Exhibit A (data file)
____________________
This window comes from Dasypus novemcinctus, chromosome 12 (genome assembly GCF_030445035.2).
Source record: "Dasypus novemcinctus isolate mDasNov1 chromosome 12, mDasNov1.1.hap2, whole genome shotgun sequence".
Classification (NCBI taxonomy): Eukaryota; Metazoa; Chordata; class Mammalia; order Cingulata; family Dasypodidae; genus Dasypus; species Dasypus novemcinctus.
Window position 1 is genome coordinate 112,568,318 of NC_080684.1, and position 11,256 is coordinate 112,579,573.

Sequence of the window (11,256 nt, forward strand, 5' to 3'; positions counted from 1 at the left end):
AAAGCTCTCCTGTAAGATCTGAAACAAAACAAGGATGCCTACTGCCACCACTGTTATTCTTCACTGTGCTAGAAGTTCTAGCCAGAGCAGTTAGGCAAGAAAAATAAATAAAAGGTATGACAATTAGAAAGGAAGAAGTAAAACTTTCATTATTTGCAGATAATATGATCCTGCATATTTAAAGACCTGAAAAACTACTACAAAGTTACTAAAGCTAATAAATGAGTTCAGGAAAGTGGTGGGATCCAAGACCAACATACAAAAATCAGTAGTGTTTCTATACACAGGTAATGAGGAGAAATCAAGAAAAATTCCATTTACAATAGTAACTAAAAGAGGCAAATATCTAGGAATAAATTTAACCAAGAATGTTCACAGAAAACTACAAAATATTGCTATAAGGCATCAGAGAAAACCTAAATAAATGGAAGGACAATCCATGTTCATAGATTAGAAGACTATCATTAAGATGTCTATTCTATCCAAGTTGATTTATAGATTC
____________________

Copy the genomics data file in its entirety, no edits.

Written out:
This window comes from Dasypus novemcinctus, chromosome 12 (genome assembly GCF_030445035.2).
Source record: "Dasypus novemcinctus isolate mDasNov1 chromosome 12, mDasNov1.1.hap2, whole genome shotgun sequence".
Classification (NCBI taxonomy): Eukaryota; Metazoa; Chordata; class Mammalia; order Cingulata; family Dasypodidae; genus Dasypus; species Dasypus novemcinctus.
Window position 1 is genome coordinate 112,568,318 of NC_080684.1, and position 11,256 is coordinate 112,579,573.

Sequence of the window (11,256 nt, forward strand, 5' to 3'; positions counted from 1 at the left end):
AAAGCTCTCCTGTAAGATCTGAAACAAAACAAGGATGCCTACTGCCACCACTGTTATTCTTCACTGTGCTAGAAGTTCTAGCCAGAGCAGTTAGGCAAGAAAAATAAATAAAAGGTATGACAATTAGAAAGGAAGAAGTAAAACTTTCATTATTTGCAGATAATATGATCCTGCATATTTAAAGACCTGAAAAACTACTACAAAGTTACTAAAGCTAATAAATGAGTTCAGGAAAGTGGTGGGATCCAAGACCAACATACAAAAATCAGTAGTGTTTCTATACACAGGTAATGAGGAGAAATCAAGAAAAATTCCATTTACAATAGTAACTAAAAGAGGCAAATATCTAGGAATAAATTTAACCAAGAATGTTCACAGAAAACTACAAAATATTGCTATAAGGCATCAGAGAAAACCTAAATAAATGGAAGGACAATCCATGTTCATAGATTAGAAGACTATCATTAAGATGTCTATTCTATCCAAGTTGATTTATAGATTC